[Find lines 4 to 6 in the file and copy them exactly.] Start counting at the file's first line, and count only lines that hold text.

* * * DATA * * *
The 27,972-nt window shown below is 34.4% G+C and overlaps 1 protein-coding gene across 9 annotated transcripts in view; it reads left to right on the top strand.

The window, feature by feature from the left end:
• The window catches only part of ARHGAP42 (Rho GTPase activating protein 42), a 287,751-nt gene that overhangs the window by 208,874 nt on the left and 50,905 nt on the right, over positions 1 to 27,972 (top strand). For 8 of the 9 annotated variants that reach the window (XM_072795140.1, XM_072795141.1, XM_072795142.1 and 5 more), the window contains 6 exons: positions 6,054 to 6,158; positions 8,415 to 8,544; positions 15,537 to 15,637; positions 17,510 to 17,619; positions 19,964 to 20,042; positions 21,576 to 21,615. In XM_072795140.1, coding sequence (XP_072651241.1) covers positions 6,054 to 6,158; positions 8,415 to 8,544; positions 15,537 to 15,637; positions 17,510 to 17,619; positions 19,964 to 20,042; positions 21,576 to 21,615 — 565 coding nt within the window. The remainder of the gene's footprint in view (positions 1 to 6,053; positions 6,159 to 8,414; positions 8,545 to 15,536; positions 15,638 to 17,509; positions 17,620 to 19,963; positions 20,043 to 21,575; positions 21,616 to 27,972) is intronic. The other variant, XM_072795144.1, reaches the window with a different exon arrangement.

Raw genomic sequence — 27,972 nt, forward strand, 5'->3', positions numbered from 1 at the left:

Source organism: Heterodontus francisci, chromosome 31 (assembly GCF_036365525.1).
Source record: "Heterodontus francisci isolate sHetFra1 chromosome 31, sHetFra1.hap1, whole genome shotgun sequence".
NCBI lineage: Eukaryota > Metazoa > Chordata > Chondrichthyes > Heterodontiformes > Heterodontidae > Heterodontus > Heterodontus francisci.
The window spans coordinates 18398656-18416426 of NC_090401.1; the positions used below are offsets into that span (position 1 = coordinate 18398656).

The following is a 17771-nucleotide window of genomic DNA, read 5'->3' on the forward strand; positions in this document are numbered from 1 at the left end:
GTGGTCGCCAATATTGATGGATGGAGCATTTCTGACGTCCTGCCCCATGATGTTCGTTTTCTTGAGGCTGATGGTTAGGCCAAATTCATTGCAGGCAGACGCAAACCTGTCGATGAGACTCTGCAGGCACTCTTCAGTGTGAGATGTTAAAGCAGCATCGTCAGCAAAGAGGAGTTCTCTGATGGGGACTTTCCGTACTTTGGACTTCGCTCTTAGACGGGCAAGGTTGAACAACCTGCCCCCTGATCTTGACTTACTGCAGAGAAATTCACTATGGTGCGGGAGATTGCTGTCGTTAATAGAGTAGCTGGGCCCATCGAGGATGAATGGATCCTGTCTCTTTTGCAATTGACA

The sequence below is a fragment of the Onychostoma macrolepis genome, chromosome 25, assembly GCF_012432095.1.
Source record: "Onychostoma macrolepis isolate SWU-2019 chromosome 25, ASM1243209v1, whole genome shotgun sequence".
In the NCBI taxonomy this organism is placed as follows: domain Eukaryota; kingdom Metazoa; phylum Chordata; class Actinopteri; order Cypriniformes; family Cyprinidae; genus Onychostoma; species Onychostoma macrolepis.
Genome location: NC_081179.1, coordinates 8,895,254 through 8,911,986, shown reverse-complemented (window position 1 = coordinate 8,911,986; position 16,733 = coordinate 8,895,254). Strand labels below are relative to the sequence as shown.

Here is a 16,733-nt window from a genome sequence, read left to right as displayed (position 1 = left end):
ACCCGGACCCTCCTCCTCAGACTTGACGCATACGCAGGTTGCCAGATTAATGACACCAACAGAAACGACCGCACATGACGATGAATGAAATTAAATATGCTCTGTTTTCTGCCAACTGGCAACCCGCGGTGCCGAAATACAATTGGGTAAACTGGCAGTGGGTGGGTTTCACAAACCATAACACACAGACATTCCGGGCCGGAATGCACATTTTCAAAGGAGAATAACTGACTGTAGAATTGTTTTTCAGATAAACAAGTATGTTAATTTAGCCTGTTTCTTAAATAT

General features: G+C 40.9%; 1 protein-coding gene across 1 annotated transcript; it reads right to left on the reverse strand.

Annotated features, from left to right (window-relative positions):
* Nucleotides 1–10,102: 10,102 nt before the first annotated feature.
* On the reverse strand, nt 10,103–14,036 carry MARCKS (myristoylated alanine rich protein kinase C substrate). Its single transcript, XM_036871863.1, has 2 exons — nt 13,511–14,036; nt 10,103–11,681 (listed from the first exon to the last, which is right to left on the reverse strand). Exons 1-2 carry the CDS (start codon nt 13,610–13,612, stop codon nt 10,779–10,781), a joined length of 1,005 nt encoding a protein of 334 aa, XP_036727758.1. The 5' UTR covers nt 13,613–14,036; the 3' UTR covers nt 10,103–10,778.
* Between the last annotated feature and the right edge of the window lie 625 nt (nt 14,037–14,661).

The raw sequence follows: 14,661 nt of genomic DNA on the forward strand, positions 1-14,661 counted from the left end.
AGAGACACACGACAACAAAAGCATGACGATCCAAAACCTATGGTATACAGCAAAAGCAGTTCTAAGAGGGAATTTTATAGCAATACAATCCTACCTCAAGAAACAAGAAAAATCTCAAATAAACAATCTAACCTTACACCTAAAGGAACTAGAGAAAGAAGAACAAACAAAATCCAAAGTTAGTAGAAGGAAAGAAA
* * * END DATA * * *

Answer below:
Raw genomic sequence — 27,972 nt, forward strand, 5'->3', positions numbered from 1 at the left:

Source organism: Heterodontus francisci, chromosome 31 (assembly GCF_036365525.1).
Source record: "Heterodontus francisci isolate sHetFra1 chromosome 31, sHetFra1.hap1, whole genome shotgun sequence".